A University of Saskatchewan research team led by Tony Kusalik and Scott Napper has harnessed bioinformatics and molecular biology to create powerful software that promises to become a "must have" tool in drug development research labs the world over.
The software is used to analyze kinases a type of enzyme involved in virtually every cellular function, from energy use and reproduction to modifying gene expression. Licensing of the patented technology is currently underway, and a demonstration of its effectiveness recently appeared in the journal Science Signalling.
"This is a premiere example of what can be achieved through interdisciplinary and collaborative research," says Kusalik, a professor in the computer science department.
Kinases are often involved in cellular functions that go awry, such as when pathogens like viruses or bacteria "hijack" a cell's functions for their own purposes. Pathogens also have kinases of their own.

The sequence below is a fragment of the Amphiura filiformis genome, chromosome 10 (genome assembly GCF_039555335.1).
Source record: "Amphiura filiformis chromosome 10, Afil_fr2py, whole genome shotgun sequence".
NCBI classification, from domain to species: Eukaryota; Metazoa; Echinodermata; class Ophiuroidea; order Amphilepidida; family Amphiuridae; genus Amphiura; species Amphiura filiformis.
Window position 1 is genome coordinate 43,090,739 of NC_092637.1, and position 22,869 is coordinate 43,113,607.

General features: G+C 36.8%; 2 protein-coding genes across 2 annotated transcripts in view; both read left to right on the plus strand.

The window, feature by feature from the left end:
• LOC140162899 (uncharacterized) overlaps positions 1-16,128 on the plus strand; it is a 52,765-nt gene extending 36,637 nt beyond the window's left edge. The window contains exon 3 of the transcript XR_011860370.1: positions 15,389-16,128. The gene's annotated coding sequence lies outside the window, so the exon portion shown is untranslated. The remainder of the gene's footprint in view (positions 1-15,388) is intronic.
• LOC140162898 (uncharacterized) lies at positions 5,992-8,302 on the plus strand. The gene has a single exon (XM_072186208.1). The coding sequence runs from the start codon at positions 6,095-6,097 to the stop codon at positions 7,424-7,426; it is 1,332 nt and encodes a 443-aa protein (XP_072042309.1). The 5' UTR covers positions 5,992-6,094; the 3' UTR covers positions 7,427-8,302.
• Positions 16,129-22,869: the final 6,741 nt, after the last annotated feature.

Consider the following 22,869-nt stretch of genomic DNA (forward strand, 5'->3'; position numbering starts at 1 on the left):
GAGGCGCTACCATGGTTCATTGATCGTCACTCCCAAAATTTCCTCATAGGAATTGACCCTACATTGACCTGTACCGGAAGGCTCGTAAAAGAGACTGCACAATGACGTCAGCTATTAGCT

"Kinases have a central role in controlling cellular processes and are associated with many diseases. They're logical points for understanding biology and represent important treatment targets," says Napper, an associate professor of biochemistry with the U of S and senior scientist at the Vaccine and Infectious Disease Organization-International Vaccine Centre (VIDO-InterVac).
The standard lab tool in kinase research is the microarray, which allows researchers to analyze many different kinases within a sample simultaneously. A microarray looks like a standard microscope slide with rows of spots, each spot representing a different molecular test.
"With older methods, it was like having a little flashlight in a cave you can see, but it doesn't tell you all that is there," Napper says. "These arrays give you the whole picture but you end up with absolutely mountains of data."
The problem for Napper and fellow VIDO-InterVac senior scientist Philip Griebel was t
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University of Saskatchewan